After placing the camera trap in a new spot along the Sand River I have waited in anticipation to see what extraordinary glimpses into the natural world this small device was able to capture this time. Concern set in a few days ago however when we received 38mm of rain and the river went up! Amy and I set out to investigate what the camera had captured, and what in fact had become of the camera itself.

We ventured down into the river with caution as there were a fair number of hippo tracks along the bank. To our excitement we then came across rather fresh lion tracks. We had to take off our shoes as we made our way through the shallow stretches of water and marveled at the fact that we were walking in the exact spot that lions had paced possibly only a few hours earlier.

Just then, Amy pulled out one of the best spots I have ever seen when she sighted a leopard on the opposite bank. Adrenaline surged as the agile cat looked up at us and then stalked off into the reeds. It was such a hot day that it made perfect sense for the leopard to be resting in the shade of the matumi trees on the cool, wet sand. On finding the camera trap, I sighed with relief that it had not been swept downstream, but immediately realised it had been shifted over and was wedged at a rather odd angle. There is always excitement in sifting through the images and although this selection of pictures produced fewer species variety, and still no otter, I think we are getting closer and closer to the ultimate shot and the low angle had resulted in a couple of very interesting pictures.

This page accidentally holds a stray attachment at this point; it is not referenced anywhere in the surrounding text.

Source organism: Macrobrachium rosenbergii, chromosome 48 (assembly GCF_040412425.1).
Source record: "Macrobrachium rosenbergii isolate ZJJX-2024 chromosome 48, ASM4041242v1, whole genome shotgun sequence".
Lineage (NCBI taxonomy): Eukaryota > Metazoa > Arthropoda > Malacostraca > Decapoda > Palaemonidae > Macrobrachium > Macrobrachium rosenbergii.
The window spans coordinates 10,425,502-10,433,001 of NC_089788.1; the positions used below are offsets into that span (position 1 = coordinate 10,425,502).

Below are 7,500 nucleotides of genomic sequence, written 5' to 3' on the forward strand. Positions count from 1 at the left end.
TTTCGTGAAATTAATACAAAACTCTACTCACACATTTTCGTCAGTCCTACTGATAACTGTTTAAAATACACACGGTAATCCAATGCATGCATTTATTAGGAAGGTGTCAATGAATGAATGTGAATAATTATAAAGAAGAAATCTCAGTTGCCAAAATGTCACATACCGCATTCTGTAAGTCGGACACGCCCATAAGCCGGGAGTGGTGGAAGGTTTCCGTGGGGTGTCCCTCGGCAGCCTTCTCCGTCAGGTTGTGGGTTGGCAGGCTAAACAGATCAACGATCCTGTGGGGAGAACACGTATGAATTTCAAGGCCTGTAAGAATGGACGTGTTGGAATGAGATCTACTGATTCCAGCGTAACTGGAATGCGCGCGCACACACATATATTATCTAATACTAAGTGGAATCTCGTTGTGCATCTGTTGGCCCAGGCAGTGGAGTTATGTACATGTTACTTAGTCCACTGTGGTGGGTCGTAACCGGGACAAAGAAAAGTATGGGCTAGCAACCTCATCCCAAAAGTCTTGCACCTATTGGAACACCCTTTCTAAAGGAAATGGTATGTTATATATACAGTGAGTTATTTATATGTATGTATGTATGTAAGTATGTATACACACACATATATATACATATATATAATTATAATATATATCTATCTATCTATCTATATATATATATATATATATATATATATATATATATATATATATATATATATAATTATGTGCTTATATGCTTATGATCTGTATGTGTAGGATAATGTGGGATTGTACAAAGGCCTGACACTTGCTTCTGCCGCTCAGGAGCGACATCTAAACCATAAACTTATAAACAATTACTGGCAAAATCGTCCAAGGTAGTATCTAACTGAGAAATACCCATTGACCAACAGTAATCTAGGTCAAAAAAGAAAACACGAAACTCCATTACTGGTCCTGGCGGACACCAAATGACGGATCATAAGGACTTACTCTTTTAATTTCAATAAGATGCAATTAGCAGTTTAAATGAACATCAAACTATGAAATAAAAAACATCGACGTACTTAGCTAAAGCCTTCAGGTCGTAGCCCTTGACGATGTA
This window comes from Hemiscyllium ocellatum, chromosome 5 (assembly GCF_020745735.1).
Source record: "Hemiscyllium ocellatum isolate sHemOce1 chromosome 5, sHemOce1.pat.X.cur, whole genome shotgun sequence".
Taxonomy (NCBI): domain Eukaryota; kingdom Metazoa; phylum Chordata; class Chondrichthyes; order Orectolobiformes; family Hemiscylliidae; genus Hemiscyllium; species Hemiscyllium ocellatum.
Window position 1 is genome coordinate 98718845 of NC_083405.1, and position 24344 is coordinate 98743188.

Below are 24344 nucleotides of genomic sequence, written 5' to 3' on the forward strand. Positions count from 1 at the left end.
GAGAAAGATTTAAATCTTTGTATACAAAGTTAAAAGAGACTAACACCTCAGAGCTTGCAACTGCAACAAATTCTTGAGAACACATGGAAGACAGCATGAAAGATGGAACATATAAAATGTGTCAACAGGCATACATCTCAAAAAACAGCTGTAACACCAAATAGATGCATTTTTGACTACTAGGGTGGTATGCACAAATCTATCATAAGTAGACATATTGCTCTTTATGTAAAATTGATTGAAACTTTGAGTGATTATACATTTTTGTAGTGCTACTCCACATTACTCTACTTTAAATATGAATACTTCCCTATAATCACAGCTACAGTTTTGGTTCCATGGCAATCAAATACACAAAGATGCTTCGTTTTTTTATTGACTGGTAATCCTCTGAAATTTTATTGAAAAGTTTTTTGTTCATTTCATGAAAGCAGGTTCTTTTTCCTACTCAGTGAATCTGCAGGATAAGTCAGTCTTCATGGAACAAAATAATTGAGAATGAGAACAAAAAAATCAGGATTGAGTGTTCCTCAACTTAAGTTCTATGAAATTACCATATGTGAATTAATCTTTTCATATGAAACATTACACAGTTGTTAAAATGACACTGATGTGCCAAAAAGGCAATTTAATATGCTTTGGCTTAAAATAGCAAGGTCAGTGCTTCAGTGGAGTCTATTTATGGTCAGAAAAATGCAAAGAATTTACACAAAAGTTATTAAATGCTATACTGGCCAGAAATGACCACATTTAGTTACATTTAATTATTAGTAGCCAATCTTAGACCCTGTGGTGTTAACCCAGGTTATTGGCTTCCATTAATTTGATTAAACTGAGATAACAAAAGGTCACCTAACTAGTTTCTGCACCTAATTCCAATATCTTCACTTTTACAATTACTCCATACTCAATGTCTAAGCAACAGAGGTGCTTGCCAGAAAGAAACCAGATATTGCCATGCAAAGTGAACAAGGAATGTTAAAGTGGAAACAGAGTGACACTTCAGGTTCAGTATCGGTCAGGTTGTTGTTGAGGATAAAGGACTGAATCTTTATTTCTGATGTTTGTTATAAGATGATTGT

A black crake is perfectly captured with the low angle of the camera placement.


African pied wagtails hop past along the bank.


The legs of a bushbuck are frozen in time, as it makes its way across the Sand River.


An elephant gets closer and closer to the trap…


This for me is the most interesting shot and shows just how close the elephant actually is to the camera!


You can see here how the camera has been bumped over and the angle has changed and has only managed to capture one leg of a hippo!

I have placed the camera in a new spot, not far from the last position but in an area that is a little more open and will hopefully produce some more variety in terms of bird species and of course, the search for the otter continues…

Written and captured by: Andrea Campbell, Londolozi Ranger

About the Author

Andrea Campbell

Field Guide

Andrea has an energy that is hard to match. It's difficult to find anything in the bush that she doesn't get excited about, whether it's the molluscs in the Sand River, setting up camera traps all over the show to try and capture ...

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on In Search of the Otter: Camera Trap Part 4

Join the conversationJoin the conversation

marinda drake

Awesome to see the elephants up close. Love the black crake. Cant wait to see what will be caught next.

Janice Riley

I love these random shots from the camera trap. There is something fascinating about the lack of staging associated with the shots. So pleased you, Amy and the camera made it back the trek to retrieve the equipment. I remember you telling me that you were chased by a hippo once – glad you weren’t this time.

Janice Riley

The elephant shot is like a before and after moisturiser advertisement!

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